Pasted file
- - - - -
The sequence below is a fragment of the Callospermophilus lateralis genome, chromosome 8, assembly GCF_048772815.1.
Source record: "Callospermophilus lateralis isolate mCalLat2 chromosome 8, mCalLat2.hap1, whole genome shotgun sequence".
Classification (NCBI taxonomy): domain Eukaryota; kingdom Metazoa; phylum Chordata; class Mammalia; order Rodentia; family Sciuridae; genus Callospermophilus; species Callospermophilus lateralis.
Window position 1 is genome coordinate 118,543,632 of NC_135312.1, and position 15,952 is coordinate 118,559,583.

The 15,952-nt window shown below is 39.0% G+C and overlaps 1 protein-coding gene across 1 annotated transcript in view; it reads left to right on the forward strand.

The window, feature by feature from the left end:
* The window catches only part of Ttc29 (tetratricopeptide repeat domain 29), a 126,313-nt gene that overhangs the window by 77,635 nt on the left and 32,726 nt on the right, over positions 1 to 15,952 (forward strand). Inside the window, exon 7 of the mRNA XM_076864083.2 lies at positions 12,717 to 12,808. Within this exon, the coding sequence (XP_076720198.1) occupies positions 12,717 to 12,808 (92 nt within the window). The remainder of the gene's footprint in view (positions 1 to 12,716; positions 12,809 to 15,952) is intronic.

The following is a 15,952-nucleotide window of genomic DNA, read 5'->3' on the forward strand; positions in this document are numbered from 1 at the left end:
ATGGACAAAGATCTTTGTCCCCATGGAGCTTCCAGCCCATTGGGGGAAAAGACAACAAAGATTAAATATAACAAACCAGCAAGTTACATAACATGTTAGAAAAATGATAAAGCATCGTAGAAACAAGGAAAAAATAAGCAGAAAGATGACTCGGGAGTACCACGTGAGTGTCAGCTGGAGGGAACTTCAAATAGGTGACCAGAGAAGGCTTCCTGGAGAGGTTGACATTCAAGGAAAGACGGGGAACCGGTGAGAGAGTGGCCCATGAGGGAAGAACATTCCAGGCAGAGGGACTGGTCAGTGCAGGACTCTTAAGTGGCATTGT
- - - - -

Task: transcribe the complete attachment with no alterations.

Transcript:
The sequence below is a fragment of the Callospermophilus lateralis genome, chromosome 8, assembly GCF_048772815.1.
Source record: "Callospermophilus lateralis isolate mCalLat2 chromosome 8, mCalLat2.hap1, whole genome shotgun sequence".
Classification (NCBI taxonomy): domain Eukaryota; kingdom Metazoa; phylum Chordata; class Mammalia; order Rodentia; family Sciuridae; genus Callospermophilus; species Callospermophilus lateralis.
Window position 1 is genome coordinate 118,543,632 of NC_135312.1, and position 15,952 is coordinate 118,559,583.

The 15,952-nt window shown below is 39.0% G+C and overlaps 1 protein-coding gene across 1 annotated transcript in view; it reads left to right on the forward strand.

The window, feature by feature from the left end:
* The window catches only part of Ttc29 (tetratricopeptide repeat domain 29), a 126,313-nt gene that overhangs the window by 77,635 nt on the left and 32,726 nt on the right, over positions 1 to 15,952 (forward strand). Inside the window, exon 7 of the mRNA XM_076864083.2 lies at positions 12,717 to 12,808. Within this exon, the coding sequence (XP_076720198.1) occupies positions 12,717 to 12,808 (92 nt within the window). The remainder of the gene's footprint in view (positions 1 to 12,716; positions 12,809 to 15,952) is intronic.

The following is a 15,952-nucleotide window of genomic DNA, read 5'->3' on the forward strand; positions in this document are numbered from 1 at the left end:
ATGGACAAAGATCTTTGTCCCCATGGAGCTTCCAGCCCATTGGGGGAAAAGACAACAAAGATTAAATATAACAAACCAGCAAGTTACATAACATGTTAGAAAAATGATAAAGCATCGTAGAAACAAGGAAAAAATAAGCAGAAAGATGACTCGGGAGTACCACGTGAGTGTCAGCTGGAGGGAACTTCAAATAGGTGACCAGAGAAGGCTTCCTGGAGAGGTTGACATTCAAGGAAAGACGGGGAACCGGTGAGAGAGTGGCCCATGAGGGAAGAACATTCCAGGCAGAGGGACTGGTCAGTGCAGGACTCTTAAGTGGCATTGT